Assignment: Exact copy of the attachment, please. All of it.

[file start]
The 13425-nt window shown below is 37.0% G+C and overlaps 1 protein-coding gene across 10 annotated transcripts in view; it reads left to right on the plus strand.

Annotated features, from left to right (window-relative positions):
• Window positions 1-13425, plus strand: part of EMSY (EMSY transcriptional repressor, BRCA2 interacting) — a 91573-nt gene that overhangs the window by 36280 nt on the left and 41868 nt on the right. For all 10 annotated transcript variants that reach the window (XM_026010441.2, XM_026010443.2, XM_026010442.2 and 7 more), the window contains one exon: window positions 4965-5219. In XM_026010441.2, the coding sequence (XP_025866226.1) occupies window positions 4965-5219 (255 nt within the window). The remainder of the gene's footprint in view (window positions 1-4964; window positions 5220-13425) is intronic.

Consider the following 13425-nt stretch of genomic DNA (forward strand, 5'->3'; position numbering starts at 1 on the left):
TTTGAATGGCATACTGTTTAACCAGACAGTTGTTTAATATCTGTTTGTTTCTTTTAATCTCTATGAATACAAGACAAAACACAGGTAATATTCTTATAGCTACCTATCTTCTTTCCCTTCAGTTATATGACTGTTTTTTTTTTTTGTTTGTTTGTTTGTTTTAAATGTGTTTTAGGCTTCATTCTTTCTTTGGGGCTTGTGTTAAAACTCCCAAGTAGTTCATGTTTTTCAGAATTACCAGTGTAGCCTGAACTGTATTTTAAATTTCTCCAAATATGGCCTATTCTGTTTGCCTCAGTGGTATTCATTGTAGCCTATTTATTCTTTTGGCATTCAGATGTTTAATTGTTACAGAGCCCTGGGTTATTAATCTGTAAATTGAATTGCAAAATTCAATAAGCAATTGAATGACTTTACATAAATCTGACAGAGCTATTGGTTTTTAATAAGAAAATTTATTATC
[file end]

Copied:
The 13425-nt window shown below is 37.0% G+C and overlaps 1 protein-coding gene across 10 annotated transcripts in view; it reads left to right on the plus strand.

Annotated features, from left to right (window-relative positions):
• Window positions 1-13425, plus strand: part of EMSY (EMSY transcriptional repressor, BRCA2 interacting) — a 91573-nt gene that overhangs the window by 36280 nt on the left and 41868 nt on the right. For all 10 annotated transcript variants that reach the window (XM_026010441.2, XM_026010443.2, XM_026010442.2 and 7 more), the window contains one exon: window positions 4965-5219. In XM_026010441.2, the coding sequence (XP_025866226.1) occupies window positions 4965-5219 (255 nt within the window). The remainder of the gene's footprint in view (window positions 1-4964; window positions 5220-13425) is intronic.

Consider the following 13425-nt stretch of genomic DNA (forward strand, 5'->3'; position numbering starts at 1 on the left):
TTTGAATGGCATACTGTTTAACCAGACAGTTGTTTAATATCTGTTTGTTTCTTTTAATCTCTATGAATACAAGACAAAACACAGGTAATATTCTTATAGCTACCTATCTTCTTTCCCTTCAGTTATATGACTGTTTTTTTTTTTTGTTTGTTTGTTTGTTTTAAATGTGTTTTAGGCTTCATTCTTTCTTTGGGGCTTGTGTTAAAACTCCCAAGTAGTTCATGTTTTTCAGAATTACCAGTGTAGCCTGAACTGTATTTTAAATTTCTCCAAATATGGCCTATTCTGTTTGCCTCAGTGGTATTCATTGTAGCCTATTTATTCTTTTGGCATTCAGATGTTTAATTGTTACAGAGCCCTGGGTTATTAATCTGTAAATTGAATTGCAAAATTCAATAAGCAATTGAATGACTTTACATAAATCTGACAGAGCTATTGGTTTTTAATAAGAAAATTTATTATC